SCI FI - (adventure/suspense)

TERMINATOR (1, 2, & 3) -All are quite well done, even the (shoestring budget) first. The 3'rd mixes humor in a seemless way, in direct contrast to the "serious" action, that makes it quite unique. Great mix of action & classic sci-fi themes.
TOTAL RECALL
ALIEN (1 & 2) -The first is a dark horror film, the 2'nd a (sometimes campy) action film. Most TV versions leave out the main character's early "lost daughter" scene, which is unforgivable IMO.
PLANET OF THE APES
STAR WARS -Ultimately disappointing because it switches between seriousness & buffoonery. But any 9-film series is ambitious enough to hold some hidden depth.
INVASION OF THE BODYSNATCHERS (56)
LOGANS RUN
MINORITY REPORT -Suspenseful murder-mystery set in the future.
WAVELENGTH
THE MATRIX -Hip, mostly fun Sci-fi adventure trip.
WESTWORLD
STRANGE DAYS (95)-James Cameron film is from a Twilight Zone episode; great frantic performance by Ray Fiennes.
ALTERED STATES
ISLAND OF LOST SOULS (33)
WAR GAMES

HORROR / SUPERNATURAL / SCI-FI

FALLEN -Has some original spooky moments.
POLTERGEIST
FRANKENSTEIN
PSYCHO -Perhaps it belongs in the "suspense" section; it remains a perfectly conceived & edited classic work.
PHANTOM OF THE OPERA
RESURRECTION
PICNIC AT HANGING ROCK
THE OMEN
THE COMPANY OF WOLVES
GARGOYLES -Small film that struck me as creepy.
SCANNERS
THE FLY -Both versions have their virtues.

FANTASY - (& sci-fi)

BRAZIL
GROUNDHOG DAY -A dark, funny, and uplifting film... all in one.
PARENTS
THE WITCHES -Pretty good kid's film
KING KONG ('33)
AMELIE (Fr)-Not fully a fantasy as much as a fantastically sweet romantic film.
EL TOPO
FAIRY TALE: A TRUE STORY -Enchanting family film
MIRACLE ON 34'TH ST
♥ THE WIZARD OF OZ -Timeless classic has no weaknesses and totally combines forms: it's a drama, a comedy, a horror film, a musical, a fantasy/ sci-fi, and a suspense/ adventure story. And it's a great color masterpiece, despite being made at the very dawn of color film.
TIME BANDITS
ENCHANTING APRIL (92)-Small intimate film, but enchanting nonetheless.
THE TRUMAN SHOW -It's many sub-themes that reflect moral issues of modern society makes this worth seeing.
CACOON -Almost too predictably cute (& lame) in parts, but it's final (serious) moral theme, of respect & the value of old age (in our vacuous youth culture), saves it nicely.
GHOST
THE HIDDEN -Quite strange, yet lots of fun. Like an early, hip, less-slick (& funnier) Men in Black.

THE SEARCHERS
SHANE
THE WILD BUNCH
MAN IN THE WILDERNESS -True story of the west based on a classic epic poem.
UNFORGIVEN
HOMBRE (67) -Much better than Paul Newman's next (campy & extremely popular) western. From an Elmore Leonard story about an outcast halfbreed Indian.
BLACK ROBE -Extremely realistic & historical view of the early 1600's. Makes one grateful to live in the present. Beautiful photography. Canadian Oscar for best film.
HOW THE WEST WAS WON
THE OX-BOW INCIDENT -Classic western morality play by a fave author.
HONDO
TRUE GRIT
HIGH NOON
ONE-EYED JACKS
GOOD, BAD AND THE UGLY -Character foil Eli Wallach raises this up from mediocrity.
CIMARRON (31) -Academy award winner that influenced the genre for decades.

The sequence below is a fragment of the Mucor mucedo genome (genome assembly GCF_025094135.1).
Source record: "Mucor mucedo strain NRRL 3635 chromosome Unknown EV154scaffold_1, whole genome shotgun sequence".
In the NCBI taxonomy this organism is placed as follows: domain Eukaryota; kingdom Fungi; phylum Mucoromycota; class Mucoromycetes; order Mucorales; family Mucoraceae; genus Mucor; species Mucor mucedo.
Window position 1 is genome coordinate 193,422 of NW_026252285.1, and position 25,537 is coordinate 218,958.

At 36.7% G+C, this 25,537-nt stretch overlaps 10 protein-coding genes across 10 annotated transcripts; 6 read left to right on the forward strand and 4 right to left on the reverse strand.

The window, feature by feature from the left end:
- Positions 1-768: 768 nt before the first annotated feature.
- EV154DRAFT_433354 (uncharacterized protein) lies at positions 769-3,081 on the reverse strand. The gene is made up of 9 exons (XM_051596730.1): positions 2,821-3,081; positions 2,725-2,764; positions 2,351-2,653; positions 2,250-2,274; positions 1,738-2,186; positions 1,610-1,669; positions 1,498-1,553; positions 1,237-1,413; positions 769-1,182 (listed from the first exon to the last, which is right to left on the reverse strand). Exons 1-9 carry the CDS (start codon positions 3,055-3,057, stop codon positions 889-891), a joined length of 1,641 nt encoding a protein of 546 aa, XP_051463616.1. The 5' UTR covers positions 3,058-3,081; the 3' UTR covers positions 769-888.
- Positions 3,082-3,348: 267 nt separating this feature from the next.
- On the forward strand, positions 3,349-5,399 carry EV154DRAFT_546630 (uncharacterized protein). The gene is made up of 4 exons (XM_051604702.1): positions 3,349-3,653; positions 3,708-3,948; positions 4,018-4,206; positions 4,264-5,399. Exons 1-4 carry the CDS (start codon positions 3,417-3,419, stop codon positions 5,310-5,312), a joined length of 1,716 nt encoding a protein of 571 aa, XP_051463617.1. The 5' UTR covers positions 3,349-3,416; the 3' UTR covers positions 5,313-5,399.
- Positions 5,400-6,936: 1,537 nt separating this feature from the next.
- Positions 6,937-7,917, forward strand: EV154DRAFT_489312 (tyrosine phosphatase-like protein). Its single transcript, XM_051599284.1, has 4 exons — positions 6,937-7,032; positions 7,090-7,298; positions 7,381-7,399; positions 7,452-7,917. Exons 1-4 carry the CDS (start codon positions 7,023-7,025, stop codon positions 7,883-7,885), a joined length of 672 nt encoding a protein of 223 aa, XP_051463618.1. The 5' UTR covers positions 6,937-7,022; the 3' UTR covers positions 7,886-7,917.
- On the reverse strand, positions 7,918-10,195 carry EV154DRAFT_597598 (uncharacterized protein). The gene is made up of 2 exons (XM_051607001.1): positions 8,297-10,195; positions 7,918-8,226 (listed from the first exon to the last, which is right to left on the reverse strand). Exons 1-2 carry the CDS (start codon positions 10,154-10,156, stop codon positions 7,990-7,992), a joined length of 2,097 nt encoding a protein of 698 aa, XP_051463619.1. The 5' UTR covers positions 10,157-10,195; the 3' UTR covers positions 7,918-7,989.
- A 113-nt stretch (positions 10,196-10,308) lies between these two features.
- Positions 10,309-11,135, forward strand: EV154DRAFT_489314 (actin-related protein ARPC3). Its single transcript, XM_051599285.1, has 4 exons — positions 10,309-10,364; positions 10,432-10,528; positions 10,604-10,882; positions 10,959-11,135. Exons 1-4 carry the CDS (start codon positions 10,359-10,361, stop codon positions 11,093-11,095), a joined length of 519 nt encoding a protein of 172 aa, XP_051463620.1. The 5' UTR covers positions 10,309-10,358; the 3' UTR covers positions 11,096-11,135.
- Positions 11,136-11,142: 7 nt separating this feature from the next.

STAGECOACH
3 GODFATHERS
SHE WORE A YELLOW RIBBON
JEREMIAH JOHNSON

DOUBLE INDEMNITY ('44) -This is the prototype for all Noir films.
THE POSTMAN ALWAYS RINGS TWICE ('46) -Almost a remake of above, yet totally original. This orig ver is much superior to the later one.
BODY HEAT
SCARLET STREET ('45) -Fritz Lang's re-make of Renoir's La Chienne, with Edward G Robinson.
DETOUR
BORN TO KILL -Psychotic murderer involved with amorous sisters.
BLOOD SIMPLE
BLACK WIDOW -Debra Winger & Theresa Russell have each done many films, but few better than this minor one, a "reverse murder-mystery." Even the 2'nd-rate ending doesn't ruin it.
SEA OF LOVE
DIAL M FOR MURDER
THE ASPHALT JUNGLE ('50) -Marilyn Monroe has an early small part in this great criminal adventure. The basic plot here has been re-done dozens of times over the years.
HIGH SIERRA
THE KILLERS ('46 ver) -Debut of Burt Lancaster, also has Ava Gardner.
NARROW MARGIN (52)
M ('31 Ger ver) -Early Fritz Lang talky with Peter Lorre.
BLUE ANGEL

HOOSIERS -Has solid, well-grounded truths that belie it's simple story.
DOWNHILL RACER -Amazing how this mimics Bill Johnson's true story... a decade before it happened.
BREAKING AWAY -Not truly a sports film, it's more about growing up. The cycling "backstory" has huge flaws, but the moral lessons overcomes those errors.
AMERICAN FLYERS -Much more realistic cycling than above.
BEND IT LIKE BECKHAM -Uses soccer to show family dynamics of immigrants. Predictable, but well-cast & funny.
FOR LOVE OF THE GAME -Romantic drama that treats baseball as realistically as any I've seen. Costner is well cast here.
ICE CASTLES
FOUR MINUTES -Drama by SI writer Frank Deford on the breaking of the 4-minute mile by Roger Bannister in '54.
A LEAGUE OF THEIR OWN -Mixes comedy and history with (rare) authentic ballplaying.
VISION QUEST
HE GOT GAME -Very mod stylized look at basketball recruiting. Stars non-actor (and fave local team) UConn star Ray Allen
OUR WINNING SEASON
RUNNING BRAVE -True story of runner Billy Mills.

SPORTS - boxing

RAGING BULL
GREAT WHITE HOPE
KID GALLAHAD
GOLDEN BOY
BODY AND SOUL ('47)
THE SET UP ('49) Robert Ryan in this classic Noir-like boxing film.
THE CHAMPION ('49)
THE CHAMP ('31)
THE HARDER THEY FALL
THE CROWD ROARS ('38)
THEY MADE ME A CRIMINAL


Possibly not listed above because... I've not seen 'em yet: Braveheart, Casablanca, Rocky, ET, and a quite a few others too!!!

 
QUOTES FROM SELECTED MOVIES:


Open the pod bay doors, HAL.

"I'm sorry Dave, I'm afraid I can't do that."

What's the problem?

"I think you know what the problem is just as well as I do."

What are you talking about, HAL?

- 2001



T-101:
Judgement day is inevitable

- Terminator 3



Tess:
Do you think we shall meet again after death? I'm afraid Angel, I'm afraid.

- Tess (of the D'Urbervilles)



John Connor:
Every day after this one is a gift.